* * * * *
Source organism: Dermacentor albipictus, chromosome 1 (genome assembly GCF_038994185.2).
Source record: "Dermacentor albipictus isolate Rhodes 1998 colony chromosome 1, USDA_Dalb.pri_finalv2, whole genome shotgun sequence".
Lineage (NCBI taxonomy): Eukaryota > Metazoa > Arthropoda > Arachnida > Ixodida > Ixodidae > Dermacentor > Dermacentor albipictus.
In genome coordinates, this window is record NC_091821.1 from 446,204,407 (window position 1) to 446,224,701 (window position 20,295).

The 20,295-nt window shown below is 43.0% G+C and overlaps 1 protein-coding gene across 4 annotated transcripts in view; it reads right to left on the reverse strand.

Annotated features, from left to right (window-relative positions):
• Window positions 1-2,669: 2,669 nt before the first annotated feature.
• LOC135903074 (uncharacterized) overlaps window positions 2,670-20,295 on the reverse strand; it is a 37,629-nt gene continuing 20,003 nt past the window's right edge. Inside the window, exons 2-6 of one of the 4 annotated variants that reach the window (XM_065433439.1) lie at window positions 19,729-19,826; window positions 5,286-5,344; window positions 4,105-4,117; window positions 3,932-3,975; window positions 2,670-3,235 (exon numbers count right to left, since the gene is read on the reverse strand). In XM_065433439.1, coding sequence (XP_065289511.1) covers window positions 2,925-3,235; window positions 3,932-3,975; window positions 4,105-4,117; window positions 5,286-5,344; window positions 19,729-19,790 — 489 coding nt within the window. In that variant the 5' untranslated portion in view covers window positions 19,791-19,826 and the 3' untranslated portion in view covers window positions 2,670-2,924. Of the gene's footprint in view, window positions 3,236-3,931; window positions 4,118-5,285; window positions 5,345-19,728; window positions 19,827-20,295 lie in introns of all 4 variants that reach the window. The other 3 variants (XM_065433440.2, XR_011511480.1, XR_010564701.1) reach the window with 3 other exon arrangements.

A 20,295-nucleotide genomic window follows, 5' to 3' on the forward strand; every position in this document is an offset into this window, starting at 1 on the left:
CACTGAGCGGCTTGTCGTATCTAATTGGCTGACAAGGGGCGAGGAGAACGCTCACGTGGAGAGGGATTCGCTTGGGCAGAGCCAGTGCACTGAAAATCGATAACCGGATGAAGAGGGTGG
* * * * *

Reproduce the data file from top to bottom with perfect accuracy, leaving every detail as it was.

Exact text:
Source organism: Dermacentor albipictus, chromosome 1 (genome assembly GCF_038994185.2).
Source record: "Dermacentor albipictus isolate Rhodes 1998 colony chromosome 1, USDA_Dalb.pri_finalv2, whole genome shotgun sequence".
Lineage (NCBI taxonomy): Eukaryota > Metazoa > Arthropoda > Arachnida > Ixodida > Ixodidae > Dermacentor > Dermacentor albipictus.
In genome coordinates, this window is record NC_091821.1 from 446,204,407 (window position 1) to 446,224,701 (window position 20,295).

The 20,295-nt window shown below is 43.0% G+C and overlaps 1 protein-coding gene across 4 annotated transcripts in view; it reads right to left on the reverse strand.

Annotated features, from left to right (window-relative positions):
• Window positions 1-2,669: 2,669 nt before the first annotated feature.
• LOC135903074 (uncharacterized) overlaps window positions 2,670-20,295 on the reverse strand; it is a 37,629-nt gene continuing 20,003 nt past the window's right edge. Inside the window, exons 2-6 of one of the 4 annotated variants that reach the window (XM_065433439.1) lie at window positions 19,729-19,826; window positions 5,286-5,344; window positions 4,105-4,117; window positions 3,932-3,975; window positions 2,670-3,235 (exon numbers count right to left, since the gene is read on the reverse strand). In XM_065433439.1, coding sequence (XP_065289511.1) covers window positions 2,925-3,235; window positions 3,932-3,975; window positions 4,105-4,117; window positions 5,286-5,344; window positions 19,729-19,790 — 489 coding nt within the window. In that variant the 5' untranslated portion in view covers window positions 19,791-19,826 and the 3' untranslated portion in view covers window positions 2,670-2,924. Of the gene's footprint in view, window positions 3,236-3,931; window positions 4,118-5,285; window positions 5,345-19,728; window positions 19,827-20,295 lie in introns of all 4 variants that reach the window. The other 3 variants (XM_065433440.2, XR_011511480.1, XR_010564701.1) reach the window with 3 other exon arrangements.

A 20,295-nucleotide genomic window follows, 5' to 3' on the forward strand; every position in this document is an offset into this window, starting at 1 on the left:
CACTGAGCGGCTTGTCGTATCTAATTGGCTGACAAGGGGCGAGGAGAACGCTCACGTGGAGAGGGATTCGCTTGGGCAGAGCCAGTGCACTGAAAATCGATAACCGGATGAAGAGGGTGG